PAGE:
Seven Universities Support GRPS Engineering/Biomed Program, Three Students Land Gates Scholarships

Seven Universities Support GRPS Engineering/Biomed Program, Three Students Land Gates Scholarships

Thursday, April 29, 2010/Rapid Growth Media


By Deborah Johnson Wood

Three graduating students of the innovative Grand Rapids Area Pre-College Engineering Program (GRAPCEP) have earned Gates Millennium Scholarships – the highest number awarded to any Michigan school in 2010.


A program of Davenport University, GRAPCEP was launched in 2004 with partners Grand Rapids Public Schools, Grand Valley State University and Van Andel Research Institute. For the 2009-10 school year, the program added Ferris State University, Kettering University, Michigan State University and Michigan Technological University to its planning, advisory and support consortium.


The program operates at Creston High School. Students attend regular high school academic classes in the high school building and college-prep classes in math, science and English in a separate building on-campus outfitted with a biochemistry laboratory and a physics lab.


"Our first priority is to give students such a strong high school education that they can handle the different laboratory courses and calculus in college without any remediation," says Sandra Burmeister, GRAPCEP executive director.


"Our second priority is that they go to college and succeed there," she adds. "We hope that a good percentage will continue in the science and engineering fields. Most of our students are economically disadvantaged and are ethnic minorities, so we're teaching those students who are traditionally under-represented in those fields."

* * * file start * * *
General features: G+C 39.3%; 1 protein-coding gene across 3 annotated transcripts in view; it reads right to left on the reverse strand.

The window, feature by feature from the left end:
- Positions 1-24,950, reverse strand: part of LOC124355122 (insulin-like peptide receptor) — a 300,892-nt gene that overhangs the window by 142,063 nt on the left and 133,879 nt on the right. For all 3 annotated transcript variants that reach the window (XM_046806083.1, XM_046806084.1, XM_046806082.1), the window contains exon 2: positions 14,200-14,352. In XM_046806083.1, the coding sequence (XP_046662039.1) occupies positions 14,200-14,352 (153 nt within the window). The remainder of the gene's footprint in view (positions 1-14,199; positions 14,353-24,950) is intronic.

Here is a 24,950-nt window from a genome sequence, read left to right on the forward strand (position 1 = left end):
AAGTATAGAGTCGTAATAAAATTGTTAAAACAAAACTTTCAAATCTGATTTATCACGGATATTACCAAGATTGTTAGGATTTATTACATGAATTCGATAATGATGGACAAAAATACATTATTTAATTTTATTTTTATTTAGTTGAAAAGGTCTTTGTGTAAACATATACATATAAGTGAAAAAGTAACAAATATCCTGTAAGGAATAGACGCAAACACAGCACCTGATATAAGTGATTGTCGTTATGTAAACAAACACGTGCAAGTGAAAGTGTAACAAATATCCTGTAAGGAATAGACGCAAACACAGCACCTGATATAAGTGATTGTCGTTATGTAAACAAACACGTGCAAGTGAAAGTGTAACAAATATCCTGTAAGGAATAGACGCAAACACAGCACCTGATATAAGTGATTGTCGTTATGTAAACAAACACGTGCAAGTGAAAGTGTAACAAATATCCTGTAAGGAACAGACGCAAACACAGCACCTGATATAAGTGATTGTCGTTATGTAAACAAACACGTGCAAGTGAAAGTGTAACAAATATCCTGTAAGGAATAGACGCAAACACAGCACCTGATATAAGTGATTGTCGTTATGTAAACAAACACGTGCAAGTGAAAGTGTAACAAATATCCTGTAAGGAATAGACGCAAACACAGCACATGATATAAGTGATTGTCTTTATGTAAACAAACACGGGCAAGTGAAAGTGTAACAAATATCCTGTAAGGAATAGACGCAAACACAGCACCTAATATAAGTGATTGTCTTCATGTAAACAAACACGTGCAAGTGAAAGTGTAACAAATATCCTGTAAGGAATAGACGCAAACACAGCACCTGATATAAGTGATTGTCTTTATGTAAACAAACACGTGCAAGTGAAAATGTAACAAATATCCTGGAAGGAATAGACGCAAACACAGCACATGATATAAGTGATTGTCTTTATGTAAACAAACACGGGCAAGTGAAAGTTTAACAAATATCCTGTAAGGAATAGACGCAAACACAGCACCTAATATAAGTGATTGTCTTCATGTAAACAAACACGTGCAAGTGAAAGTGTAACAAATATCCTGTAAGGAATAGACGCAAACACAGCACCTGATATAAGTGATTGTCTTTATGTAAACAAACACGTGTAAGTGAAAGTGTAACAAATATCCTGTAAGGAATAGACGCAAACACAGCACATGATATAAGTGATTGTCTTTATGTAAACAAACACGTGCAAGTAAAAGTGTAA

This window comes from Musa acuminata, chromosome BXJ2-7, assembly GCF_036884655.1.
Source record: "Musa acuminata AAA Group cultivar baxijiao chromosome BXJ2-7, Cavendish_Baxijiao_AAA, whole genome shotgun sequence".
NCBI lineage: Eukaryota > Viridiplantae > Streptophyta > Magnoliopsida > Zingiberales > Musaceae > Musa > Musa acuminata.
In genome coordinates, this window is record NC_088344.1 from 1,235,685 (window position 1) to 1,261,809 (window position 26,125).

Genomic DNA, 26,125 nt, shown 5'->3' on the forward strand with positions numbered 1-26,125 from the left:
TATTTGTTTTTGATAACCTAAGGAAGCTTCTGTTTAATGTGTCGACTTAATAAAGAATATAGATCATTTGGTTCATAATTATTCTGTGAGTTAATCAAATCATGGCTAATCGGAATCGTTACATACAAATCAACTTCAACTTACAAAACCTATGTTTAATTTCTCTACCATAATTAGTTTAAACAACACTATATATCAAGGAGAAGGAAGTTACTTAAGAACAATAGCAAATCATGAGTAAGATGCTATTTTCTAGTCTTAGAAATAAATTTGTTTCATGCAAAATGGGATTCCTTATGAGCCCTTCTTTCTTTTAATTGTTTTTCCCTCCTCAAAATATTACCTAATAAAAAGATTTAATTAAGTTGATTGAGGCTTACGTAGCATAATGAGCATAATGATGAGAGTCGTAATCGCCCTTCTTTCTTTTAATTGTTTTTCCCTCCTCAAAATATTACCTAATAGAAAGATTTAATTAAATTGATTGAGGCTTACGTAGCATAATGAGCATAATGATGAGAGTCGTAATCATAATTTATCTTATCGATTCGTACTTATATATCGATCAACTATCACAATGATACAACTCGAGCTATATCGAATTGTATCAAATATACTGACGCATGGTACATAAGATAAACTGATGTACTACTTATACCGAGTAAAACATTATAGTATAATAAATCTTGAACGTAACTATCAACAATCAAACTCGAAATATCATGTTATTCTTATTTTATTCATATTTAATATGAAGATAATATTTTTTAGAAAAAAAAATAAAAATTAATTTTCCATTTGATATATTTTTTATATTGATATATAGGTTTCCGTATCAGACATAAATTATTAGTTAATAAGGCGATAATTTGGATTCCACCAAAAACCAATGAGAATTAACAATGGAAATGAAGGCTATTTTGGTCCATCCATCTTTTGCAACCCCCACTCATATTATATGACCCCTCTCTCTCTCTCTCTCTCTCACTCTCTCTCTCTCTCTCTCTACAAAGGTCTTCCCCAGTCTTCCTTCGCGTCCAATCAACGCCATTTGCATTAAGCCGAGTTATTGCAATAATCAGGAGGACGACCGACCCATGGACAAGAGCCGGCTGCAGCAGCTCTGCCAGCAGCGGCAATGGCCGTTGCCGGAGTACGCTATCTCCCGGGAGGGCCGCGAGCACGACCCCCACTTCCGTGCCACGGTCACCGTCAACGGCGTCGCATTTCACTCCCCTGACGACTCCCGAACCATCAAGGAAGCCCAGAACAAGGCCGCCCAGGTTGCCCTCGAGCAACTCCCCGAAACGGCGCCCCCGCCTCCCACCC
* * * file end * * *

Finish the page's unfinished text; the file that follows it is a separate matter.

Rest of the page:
Graduating seniors Storee Harris, Darrartu Ali and Saul Balle achieved national recognition recently when they earned coveted Gates Millennium Scholarships. The scholarships cover 100 percent of the students' undergrad education, personal expenses and room and board, says Burmeister. Students who maintain a satisfactory academic level are eligible for renewable awards and graduate funding in the areas of computer science, education, engineering, library science, mathematics, public health or science.


"Over ten years that could average out to about $300,000 per student," Burmeister says. "Our students graduating in May have already accumulated over $1 million in scholarships and with the Gates awards it approaches $2 million, which is huge."


A GRPS press release reports that 99 percent of GRAPCEP students graduate high school; over 90 percent enter college.


Burmeister adds that an average of 60 percent of those who attend college pursue science, technology, engineering and mathematics studies.


Source: Sandra Burmeister, Davenport University; Grand Rapids Public Schools


Deborah Johnson Wood is development news editor for Rapid Growth Media. She can be contacted at Development News tips can be sent to